Conspiracy Therapists

A Conspiracy Therapist is a mental health professional who transfers their own beliefs in bizarre and unsubstantiated phenomena to their patients through creating false memories or reinforcing existing delusions. As a group, they commonly:

  • Distort and deny the widely accepted mainstream research that indicates their theories on memory are unsupported or contradict the best available studies;
  • Treat patients with methods proven to be capable of producing false memories, generally without informed consent;
  • Promote conspiracy narratives that lack reliably sourced corroborative evidence;
  • Insist that any skepticism directed at their beliefs constitutes an attack on victims; denial of all forms of abuse; or an attempt to protect perpetrators;
  • Provide a veneer of respectability by publishing in fringe outlets and peer-reviewing each other's work.

These therapists often incorporate additional forms of pseudoscience, discredited therapies, and controversial diagnoses, while generally overlooking or minimizing the very real problems that caused the patient to seek treatment in the first place. They practice at all levels, from social workers to psychiatrists, and in all branches of the mental health profession. Many specialize in the treatment of trauma, dissociative disorders, and depression. Their motivations are largely unknowable, and irrelevant. Even if their intentions are good, the effect of their actions on vulnerable patients and their families can be devastating.

Although conspiracy therapists vary in their methods, practices, and beliefs, a common pattern to their treatment is:

  • Informing the client that their symptoms fit a pattern common to victims of a particular kind of abuse. Generally the supposed identifiers are extremely vague or common to the human experience.
  • Asking leading questions of the patient about whether they might also have been a victim, without the client first suggesting the idea or revealing any memory of trauma. Even if the client denies the possibility of abuse, they're told that their initial denial is also evidence of abuse.
  • Twisting the standards of evidence, such as claiming that dreams, physical sensations, emotions, doodles, and other occurrences are valid "proof" of trauma. Sometimes the therapist goes as far as stating that the lack of a memory of abuse is proof that abuse occurred.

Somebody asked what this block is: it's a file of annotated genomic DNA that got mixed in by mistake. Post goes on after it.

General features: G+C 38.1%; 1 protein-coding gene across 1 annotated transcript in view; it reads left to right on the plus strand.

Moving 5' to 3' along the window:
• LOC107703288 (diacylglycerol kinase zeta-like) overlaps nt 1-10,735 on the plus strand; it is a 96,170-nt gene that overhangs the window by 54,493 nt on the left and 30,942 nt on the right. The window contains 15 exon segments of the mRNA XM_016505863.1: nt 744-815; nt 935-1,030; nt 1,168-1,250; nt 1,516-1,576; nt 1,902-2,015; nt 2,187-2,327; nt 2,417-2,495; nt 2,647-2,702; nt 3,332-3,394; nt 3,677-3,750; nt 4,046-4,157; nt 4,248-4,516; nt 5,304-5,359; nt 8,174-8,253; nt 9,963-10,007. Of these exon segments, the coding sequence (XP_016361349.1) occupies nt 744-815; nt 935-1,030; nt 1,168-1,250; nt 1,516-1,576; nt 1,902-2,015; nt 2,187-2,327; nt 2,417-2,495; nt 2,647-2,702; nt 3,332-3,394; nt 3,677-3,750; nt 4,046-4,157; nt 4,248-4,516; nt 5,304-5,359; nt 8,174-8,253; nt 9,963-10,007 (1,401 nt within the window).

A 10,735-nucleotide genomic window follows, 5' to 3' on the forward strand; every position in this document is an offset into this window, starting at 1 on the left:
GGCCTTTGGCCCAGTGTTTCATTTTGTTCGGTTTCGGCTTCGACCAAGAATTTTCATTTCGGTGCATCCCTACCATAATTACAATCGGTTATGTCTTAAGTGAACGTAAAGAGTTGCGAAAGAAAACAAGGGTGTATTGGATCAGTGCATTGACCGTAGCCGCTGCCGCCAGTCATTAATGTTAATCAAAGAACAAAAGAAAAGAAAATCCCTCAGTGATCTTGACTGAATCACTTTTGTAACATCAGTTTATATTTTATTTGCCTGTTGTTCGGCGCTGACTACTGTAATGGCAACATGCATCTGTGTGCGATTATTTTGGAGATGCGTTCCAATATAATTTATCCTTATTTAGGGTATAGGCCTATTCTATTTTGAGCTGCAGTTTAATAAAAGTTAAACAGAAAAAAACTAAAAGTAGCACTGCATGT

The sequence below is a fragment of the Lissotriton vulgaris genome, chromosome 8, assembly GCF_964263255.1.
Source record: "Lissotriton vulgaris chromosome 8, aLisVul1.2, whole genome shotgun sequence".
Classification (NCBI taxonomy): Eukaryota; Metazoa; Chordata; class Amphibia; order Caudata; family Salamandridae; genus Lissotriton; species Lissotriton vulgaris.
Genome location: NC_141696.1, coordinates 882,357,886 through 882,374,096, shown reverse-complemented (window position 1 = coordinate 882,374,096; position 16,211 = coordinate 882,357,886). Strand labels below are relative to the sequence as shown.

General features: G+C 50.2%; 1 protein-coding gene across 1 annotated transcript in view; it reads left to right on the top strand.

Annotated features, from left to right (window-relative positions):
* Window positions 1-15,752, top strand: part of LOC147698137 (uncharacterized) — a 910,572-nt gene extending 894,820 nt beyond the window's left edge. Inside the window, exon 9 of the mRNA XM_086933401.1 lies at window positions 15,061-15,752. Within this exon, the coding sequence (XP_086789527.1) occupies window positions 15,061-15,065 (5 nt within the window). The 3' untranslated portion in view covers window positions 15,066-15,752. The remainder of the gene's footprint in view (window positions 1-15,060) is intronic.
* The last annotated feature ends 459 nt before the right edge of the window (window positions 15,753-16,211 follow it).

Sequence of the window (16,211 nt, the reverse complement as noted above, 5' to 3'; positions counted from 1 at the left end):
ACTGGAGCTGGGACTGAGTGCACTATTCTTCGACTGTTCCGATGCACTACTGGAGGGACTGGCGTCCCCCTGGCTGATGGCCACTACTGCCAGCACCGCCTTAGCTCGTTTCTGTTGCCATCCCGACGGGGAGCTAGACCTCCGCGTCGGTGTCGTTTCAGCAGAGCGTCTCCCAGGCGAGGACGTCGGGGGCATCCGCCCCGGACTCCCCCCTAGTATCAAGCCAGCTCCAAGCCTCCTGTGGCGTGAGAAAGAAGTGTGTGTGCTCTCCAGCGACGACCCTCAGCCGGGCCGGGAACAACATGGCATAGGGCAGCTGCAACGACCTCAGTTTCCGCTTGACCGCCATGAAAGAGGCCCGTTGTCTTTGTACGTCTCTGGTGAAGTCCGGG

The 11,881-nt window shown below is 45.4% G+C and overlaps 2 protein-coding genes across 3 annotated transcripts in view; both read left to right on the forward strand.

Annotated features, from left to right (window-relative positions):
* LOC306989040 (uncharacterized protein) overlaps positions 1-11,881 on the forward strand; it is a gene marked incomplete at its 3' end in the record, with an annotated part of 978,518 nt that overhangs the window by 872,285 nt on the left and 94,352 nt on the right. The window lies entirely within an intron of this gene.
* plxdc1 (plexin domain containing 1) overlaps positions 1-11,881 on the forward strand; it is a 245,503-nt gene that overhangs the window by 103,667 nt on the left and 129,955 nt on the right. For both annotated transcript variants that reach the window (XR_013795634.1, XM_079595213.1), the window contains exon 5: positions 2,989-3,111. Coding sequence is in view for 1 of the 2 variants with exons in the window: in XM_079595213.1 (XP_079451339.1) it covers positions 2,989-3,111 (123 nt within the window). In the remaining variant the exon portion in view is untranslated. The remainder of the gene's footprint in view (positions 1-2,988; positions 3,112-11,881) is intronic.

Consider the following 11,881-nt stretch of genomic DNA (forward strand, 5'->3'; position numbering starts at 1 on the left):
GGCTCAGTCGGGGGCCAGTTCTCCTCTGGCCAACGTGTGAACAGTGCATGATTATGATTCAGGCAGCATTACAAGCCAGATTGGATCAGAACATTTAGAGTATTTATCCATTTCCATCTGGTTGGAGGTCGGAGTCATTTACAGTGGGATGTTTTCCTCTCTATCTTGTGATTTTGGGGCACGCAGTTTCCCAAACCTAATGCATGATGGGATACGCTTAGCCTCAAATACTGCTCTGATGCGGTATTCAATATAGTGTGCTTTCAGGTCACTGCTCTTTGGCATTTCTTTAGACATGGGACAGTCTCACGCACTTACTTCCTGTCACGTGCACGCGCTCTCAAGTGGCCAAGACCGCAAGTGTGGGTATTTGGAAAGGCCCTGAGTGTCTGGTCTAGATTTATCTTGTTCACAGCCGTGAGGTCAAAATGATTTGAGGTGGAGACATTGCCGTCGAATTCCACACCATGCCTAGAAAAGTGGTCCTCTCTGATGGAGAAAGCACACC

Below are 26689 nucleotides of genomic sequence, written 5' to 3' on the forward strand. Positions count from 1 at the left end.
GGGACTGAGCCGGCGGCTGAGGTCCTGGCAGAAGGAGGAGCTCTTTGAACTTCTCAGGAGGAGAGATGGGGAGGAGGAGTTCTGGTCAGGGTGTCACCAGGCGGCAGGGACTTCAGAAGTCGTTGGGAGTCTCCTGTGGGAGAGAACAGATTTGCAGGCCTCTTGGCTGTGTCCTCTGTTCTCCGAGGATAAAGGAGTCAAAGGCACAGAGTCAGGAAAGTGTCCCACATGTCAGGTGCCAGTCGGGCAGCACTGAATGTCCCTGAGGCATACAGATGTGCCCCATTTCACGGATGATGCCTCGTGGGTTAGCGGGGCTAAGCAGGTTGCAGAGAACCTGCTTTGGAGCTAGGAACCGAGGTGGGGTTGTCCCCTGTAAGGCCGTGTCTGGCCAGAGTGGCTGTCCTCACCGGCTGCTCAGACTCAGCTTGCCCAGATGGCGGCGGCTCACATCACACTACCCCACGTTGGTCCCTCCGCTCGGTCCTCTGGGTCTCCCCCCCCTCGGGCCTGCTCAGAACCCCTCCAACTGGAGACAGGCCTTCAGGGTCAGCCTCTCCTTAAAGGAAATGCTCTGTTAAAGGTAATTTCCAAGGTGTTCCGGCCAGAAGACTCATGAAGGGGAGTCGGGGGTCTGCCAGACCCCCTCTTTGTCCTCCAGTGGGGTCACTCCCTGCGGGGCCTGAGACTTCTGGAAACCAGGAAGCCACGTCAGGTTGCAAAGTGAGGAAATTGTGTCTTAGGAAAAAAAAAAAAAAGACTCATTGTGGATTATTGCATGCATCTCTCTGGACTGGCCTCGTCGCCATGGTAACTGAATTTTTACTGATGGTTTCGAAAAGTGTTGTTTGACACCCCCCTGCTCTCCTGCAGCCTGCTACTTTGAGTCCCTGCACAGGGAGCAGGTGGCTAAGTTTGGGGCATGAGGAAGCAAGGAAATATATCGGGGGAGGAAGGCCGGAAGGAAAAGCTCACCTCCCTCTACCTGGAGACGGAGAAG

• Placing the patient in a suggestible state - most often hypnosis, medication, sodium amytal interviews, and guided imagery - while continuing to lead and prod the patient toward their chosen theory.
  • Declaring the patient's accounts during these mind-altering sessions to be accurate memories of trauma, usually involving childhood sexual abuse, that had been "repressed" into the unconscious for years, and returned to the conscious mind through therapy. Repressed memories, they argue, are not subject to the normal processes of remembering, forgetting, and confabulating like other memories, and should be accepted as true and accurate - no matter how illogical or downright impossible.
  • Relabeling patients who accept these new memories as real accounts of past occurrences as "survivors."

Commonly, the therapist's conspiracy beliefs result in additional recommendations that isolate clients from their existing support systems, under the guise of keeping them safe from imaginary "perpetrator groups" such as the Illuminati, Satanic cults, and CIA mind control handlers. Examples include:

  • Telling the survivor that that family members are involved in the conspiracy and either committed the abuse or turned them over to the abusers.
  • Warning that anyone among their friends and family might be an undercover member of the group intent on harming them now that they've recovered their memories.
  • Advising patients either to be constantly alert for signs someone close will betray them, or to detach entirely from friends and family, especially those who don't believe the recovered memories.
  • Encouraging survivors to read confirming materials written by other believers.
  • Cautioning that the perpetrators have thoroughly infiltrated other authority groups, such as the police, media, government, and especially organizations devoted to challenging conspiracy narratives. These "perpetrators in high places" are often invoked to explain away the lack of physical evidence for alleged crimes.
  • Organizing group therapy sessions populated by fellow survivors that serve to further reinforce the validity of the new memories.

Does this narrative sound, well, crazy? We don't blame you for thinking so. To help introduce you to this world and view the evidence for yourself, we've assembled a list of people who operate in the bizarre alternate realities described above. We've selected a range of players, from conspiracy therapists to other professionals who support them, from those who began practicing during the early days of the Satanic Panic, through the younger generations who've followed their lead.  Most are actively in practice, writing books and articles, and giving lectures, right now.